Making Wagon Pool
I made my first app this past year. It's a simple carpooling calculator that allows you to find out how much a trip will cost each person involved. I designed and built Wagon Pool from scratch without any previous Objective C or Xcode experience. While it's still fresh in my mind I wanted to document the process I took in building it.
My hope for this project was to be able to ship something I was proud of. I wanted the app to be simple, focused, and better than alternative options.
I also wanted to have a good understanding of what it takes to build an iOS application. I needed to learn Object Oriented Programming and learn mobile development on its own terms.
Getting Started, I got a notebook to help organize my thoughts. I sketched, illustrated, and diagrammed my way through the entire process. This gave me extra mental space, and helped me visualize what was going on in my head.
I wanted the app to look polished and to make calculating easy. I spent a lot of time thinking about how I wanted the users to input information. I mocked up 8 different ways the interface could work.
I chose the last option as a starting point because the user can get fast estimates without having to type or switch pages.
I started with something simple for the icon which I was planning on using. A friend challenged me to make something memorable. I sketched out lots of ideas some of which looked great at 512x512, but poor on the actual device. After much tweaking I came up with something I liked.
Developing Wagon Pool was both challenging and rewarding. So many hours went into such a small app.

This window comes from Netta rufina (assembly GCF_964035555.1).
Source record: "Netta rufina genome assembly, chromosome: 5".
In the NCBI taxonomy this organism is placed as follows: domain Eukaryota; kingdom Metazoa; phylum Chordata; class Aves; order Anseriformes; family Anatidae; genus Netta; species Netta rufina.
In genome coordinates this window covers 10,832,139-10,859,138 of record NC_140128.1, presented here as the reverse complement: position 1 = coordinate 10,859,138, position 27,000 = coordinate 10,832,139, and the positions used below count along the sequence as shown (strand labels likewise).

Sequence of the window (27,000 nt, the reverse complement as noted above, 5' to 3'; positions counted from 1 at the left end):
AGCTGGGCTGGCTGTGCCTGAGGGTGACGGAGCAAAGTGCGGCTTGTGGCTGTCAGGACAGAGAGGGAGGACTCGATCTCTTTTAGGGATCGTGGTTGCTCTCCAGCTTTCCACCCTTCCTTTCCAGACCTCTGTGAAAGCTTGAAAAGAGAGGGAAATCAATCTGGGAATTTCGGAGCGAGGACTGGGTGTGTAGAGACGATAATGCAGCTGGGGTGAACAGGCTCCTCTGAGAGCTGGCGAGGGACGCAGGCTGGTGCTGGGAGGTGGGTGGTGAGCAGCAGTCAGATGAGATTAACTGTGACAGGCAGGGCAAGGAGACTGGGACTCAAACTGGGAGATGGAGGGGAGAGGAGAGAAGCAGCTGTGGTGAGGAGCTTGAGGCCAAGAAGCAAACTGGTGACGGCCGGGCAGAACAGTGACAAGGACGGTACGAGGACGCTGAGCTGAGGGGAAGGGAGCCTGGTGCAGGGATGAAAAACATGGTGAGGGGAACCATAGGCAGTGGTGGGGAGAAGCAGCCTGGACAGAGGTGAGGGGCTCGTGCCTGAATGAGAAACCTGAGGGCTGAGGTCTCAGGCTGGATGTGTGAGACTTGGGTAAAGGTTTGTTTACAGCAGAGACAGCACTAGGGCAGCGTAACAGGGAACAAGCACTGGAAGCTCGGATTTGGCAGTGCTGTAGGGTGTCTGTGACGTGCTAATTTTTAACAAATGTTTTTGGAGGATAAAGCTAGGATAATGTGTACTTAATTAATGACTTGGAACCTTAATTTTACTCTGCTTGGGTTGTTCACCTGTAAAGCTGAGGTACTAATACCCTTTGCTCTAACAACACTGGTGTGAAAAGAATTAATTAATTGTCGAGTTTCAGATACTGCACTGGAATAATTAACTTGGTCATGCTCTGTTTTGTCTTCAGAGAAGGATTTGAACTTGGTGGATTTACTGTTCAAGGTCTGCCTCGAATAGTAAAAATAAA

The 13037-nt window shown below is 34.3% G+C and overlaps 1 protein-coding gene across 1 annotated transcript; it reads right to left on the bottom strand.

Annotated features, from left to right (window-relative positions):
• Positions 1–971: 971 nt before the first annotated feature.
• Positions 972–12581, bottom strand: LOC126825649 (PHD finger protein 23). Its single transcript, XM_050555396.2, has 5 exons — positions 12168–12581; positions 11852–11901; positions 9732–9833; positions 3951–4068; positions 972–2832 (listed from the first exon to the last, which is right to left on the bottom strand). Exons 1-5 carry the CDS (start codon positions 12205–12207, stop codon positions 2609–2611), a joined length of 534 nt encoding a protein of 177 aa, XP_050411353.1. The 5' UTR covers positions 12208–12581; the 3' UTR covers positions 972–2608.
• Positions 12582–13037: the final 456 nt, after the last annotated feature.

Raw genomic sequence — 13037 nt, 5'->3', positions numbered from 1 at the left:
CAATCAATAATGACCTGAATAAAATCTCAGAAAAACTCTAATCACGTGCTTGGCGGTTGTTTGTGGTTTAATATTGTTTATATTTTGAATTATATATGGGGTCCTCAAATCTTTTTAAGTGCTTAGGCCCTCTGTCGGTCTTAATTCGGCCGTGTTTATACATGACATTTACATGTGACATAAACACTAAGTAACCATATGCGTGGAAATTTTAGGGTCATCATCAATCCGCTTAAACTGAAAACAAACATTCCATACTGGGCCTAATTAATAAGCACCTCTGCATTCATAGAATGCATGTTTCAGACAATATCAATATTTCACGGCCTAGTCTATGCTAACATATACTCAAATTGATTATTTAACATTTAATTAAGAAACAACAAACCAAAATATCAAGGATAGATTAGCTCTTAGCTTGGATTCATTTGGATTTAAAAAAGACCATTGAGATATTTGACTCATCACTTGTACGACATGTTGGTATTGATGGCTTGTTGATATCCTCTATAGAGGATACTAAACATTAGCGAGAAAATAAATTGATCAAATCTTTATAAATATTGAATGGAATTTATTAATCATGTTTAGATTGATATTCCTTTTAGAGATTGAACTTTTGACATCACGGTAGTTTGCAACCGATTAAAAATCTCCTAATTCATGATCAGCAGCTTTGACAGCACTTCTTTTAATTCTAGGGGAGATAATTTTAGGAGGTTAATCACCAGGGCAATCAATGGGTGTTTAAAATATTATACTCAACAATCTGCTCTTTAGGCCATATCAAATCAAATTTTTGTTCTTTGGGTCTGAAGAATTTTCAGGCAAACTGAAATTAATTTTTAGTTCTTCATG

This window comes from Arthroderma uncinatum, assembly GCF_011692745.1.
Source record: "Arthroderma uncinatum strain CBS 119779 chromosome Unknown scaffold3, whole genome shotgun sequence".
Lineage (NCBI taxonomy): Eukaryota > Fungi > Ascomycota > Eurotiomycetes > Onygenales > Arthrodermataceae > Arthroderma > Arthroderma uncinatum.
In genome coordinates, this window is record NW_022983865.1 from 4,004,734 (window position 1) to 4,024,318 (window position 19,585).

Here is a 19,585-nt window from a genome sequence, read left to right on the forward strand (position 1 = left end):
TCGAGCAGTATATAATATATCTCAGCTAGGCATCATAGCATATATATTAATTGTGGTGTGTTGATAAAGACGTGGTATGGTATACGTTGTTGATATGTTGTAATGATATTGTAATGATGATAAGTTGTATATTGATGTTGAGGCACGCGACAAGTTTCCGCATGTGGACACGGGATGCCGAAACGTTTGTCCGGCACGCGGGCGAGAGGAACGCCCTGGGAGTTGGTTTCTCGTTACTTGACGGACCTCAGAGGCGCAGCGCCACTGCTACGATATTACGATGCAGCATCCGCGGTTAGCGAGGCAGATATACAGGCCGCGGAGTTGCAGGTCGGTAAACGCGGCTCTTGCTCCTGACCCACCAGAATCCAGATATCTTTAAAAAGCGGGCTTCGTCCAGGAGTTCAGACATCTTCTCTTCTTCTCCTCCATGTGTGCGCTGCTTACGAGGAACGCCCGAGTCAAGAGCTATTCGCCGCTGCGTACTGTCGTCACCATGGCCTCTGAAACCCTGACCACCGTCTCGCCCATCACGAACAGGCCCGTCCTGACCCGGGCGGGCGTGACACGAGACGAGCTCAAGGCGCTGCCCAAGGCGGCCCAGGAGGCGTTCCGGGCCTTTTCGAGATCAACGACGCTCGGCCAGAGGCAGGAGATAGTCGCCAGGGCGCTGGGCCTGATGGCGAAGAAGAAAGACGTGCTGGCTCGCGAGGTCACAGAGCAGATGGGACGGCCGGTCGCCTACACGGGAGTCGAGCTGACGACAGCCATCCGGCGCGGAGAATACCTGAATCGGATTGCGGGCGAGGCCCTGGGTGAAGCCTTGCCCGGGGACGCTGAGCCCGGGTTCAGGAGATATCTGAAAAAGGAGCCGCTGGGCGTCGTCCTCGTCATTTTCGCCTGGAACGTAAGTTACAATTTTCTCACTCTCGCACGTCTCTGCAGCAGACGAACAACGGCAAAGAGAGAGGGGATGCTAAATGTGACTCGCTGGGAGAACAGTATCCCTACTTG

I got comfortable with Xcode by creating outlets, using simple methods, and exploring interface builder. I created a working version in a short period of time, however there were serious flaws in my approach. For example, Everything was inside my view controller. I knew that a lot of my code didn't belong there, but I didn’t know where else to put it. There was also a lot of excess code that I needed to eliminate.
I started the Stanford course on iTunes University. However, I realized I needed to get a stronger grasp on Object Oriented Programing.
Reading Matt Neuburg's iOS fundamentals was a worthwhile investment. The first five chapters were especially helpful since they covered the fundamentals of iOS development. At the same time, I was coding every night and putting into practice what I was learning.
After I finished the book, there was still much to be done. I let myself go down rabbit holes to better understand MVC patterns, auto layout, delegation, and animation.
About three months in I signed up for the iOS developer program. I wanted to spend time debugging, learn about memory management, and get feedback. I received a lot feedback and opinions. The biggest issue was that users didn’t have enough control over their input. I decided to create a modal that gave users the ability to enter in values outside the default range. This set me back a few weeks, but I’m glad I decided to address it in the v1.0 release.
It's a small app, but it's something I am very proud of.
Update: This app is no longer available on the App Store.